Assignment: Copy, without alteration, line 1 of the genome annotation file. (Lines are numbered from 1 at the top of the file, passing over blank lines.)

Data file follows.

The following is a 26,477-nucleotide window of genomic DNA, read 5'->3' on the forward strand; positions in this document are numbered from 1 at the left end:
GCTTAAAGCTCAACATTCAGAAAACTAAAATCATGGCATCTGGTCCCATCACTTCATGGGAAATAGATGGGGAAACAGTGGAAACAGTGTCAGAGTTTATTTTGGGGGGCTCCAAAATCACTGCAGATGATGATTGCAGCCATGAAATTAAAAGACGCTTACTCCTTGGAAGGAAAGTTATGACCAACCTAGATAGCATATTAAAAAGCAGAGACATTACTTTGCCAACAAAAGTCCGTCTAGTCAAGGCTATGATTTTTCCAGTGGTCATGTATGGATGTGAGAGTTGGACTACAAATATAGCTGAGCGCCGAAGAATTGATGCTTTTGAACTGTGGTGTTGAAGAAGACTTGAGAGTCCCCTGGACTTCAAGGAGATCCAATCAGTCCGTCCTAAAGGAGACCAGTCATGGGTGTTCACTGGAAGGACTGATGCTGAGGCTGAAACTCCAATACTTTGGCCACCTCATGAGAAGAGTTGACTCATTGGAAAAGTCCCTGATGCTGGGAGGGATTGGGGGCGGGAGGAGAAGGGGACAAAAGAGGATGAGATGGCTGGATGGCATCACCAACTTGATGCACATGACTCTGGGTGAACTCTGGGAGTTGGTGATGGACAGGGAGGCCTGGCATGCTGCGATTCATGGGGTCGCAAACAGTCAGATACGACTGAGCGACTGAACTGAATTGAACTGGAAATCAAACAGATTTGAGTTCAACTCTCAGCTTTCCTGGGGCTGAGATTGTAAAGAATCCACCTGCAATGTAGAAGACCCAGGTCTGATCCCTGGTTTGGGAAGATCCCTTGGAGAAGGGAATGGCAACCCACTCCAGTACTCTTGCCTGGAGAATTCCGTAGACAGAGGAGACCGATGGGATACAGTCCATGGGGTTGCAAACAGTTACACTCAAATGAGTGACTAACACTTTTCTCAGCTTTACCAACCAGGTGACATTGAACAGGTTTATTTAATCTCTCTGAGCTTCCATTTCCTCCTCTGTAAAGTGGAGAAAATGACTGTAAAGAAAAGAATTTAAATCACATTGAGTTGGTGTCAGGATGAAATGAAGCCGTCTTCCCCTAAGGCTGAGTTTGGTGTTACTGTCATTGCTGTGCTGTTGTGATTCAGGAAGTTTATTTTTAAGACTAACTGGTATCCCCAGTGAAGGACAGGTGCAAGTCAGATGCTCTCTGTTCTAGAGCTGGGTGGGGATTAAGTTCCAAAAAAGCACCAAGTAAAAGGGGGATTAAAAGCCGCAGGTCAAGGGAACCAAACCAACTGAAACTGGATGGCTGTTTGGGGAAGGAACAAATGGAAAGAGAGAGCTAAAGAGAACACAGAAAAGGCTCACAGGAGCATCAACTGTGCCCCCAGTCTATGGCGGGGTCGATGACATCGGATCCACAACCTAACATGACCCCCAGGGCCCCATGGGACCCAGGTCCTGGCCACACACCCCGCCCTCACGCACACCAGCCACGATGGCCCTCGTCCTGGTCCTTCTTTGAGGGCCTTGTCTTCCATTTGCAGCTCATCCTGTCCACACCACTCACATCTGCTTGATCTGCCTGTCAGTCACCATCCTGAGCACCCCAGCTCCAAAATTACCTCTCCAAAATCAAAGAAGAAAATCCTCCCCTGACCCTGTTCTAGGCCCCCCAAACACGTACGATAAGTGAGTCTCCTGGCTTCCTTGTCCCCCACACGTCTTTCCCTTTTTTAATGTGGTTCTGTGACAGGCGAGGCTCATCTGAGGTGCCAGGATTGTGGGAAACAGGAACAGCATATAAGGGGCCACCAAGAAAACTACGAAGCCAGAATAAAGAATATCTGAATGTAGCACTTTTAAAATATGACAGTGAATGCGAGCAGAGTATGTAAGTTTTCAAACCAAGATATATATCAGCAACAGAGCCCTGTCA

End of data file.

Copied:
The following is a 26,477-nucleotide window of genomic DNA, read 5'->3' on the forward strand; positions in this document are numbered from 1 at the left end: